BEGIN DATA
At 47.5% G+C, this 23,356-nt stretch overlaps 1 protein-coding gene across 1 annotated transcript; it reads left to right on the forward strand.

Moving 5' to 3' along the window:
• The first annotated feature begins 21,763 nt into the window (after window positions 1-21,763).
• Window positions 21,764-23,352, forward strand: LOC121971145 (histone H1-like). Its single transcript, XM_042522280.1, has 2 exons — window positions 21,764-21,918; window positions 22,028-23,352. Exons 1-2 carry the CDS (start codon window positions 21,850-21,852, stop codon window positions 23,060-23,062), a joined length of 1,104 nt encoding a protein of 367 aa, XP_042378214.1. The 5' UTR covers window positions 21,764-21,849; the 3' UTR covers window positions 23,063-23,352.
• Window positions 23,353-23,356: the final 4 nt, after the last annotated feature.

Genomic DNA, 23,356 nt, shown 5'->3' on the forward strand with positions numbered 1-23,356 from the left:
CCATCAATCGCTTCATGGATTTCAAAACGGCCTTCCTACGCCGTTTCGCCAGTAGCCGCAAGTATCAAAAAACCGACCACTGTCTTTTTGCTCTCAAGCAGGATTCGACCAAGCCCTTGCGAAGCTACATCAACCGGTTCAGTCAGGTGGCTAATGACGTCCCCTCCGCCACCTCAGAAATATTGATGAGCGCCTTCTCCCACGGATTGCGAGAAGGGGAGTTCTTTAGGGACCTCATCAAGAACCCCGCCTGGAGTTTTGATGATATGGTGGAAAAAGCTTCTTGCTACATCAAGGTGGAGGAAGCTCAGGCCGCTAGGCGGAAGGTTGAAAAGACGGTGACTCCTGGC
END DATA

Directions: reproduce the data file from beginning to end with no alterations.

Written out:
At 47.5% G+C, this 23,356-nt stretch overlaps 1 protein-coding gene across 1 annotated transcript; it reads left to right on the forward strand.

Moving 5' to 3' along the window:
• The first annotated feature begins 21,763 nt into the window (after window positions 1-21,763).
• Window positions 21,764-23,352, forward strand: LOC121971145 (histone H1-like). Its single transcript, XM_042522280.1, has 2 exons — window positions 21,764-21,918; window positions 22,028-23,352. Exons 1-2 carry the CDS (start codon window positions 21,850-21,852, stop codon window positions 23,060-23,062), a joined length of 1,104 nt encoding a protein of 367 aa, XP_042378214.1. The 5' UTR covers window positions 21,764-21,849; the 3' UTR covers window positions 23,063-23,352.
• Window positions 23,353-23,356: the final 4 nt, after the last annotated feature.

Genomic DNA, 23,356 nt, shown 5'->3' on the forward strand with positions numbered 1-23,356 from the left:
CCATCAATCGCTTCATGGATTTCAAAACGGCCTTCCTACGCCGTTTCGCCAGTAGCCGCAAGTATCAAAAAACCGACCACTGTCTTTTTGCTCTCAAGCAGGATTCGACCAAGCCCTTGCGAAGCTACATCAACCGGTTCAGTCAGGTGGCTAATGACGTCCCCTCCGCCACCTCAGAAATATTGATGAGCGCCTTCTCCCACGGATTGCGAGAAGGGGAGTTCTTTAGGGACCTCATCAAGAACCCCGCCTGGAGTTTTGATGATATGGTGGAAAAAGCTTCTTGCTACATCAAGGTGGAGGAAGCTCAGGCCGCTAGGCGGAAGGTTGAAAAGACGGTGACTCCTGGC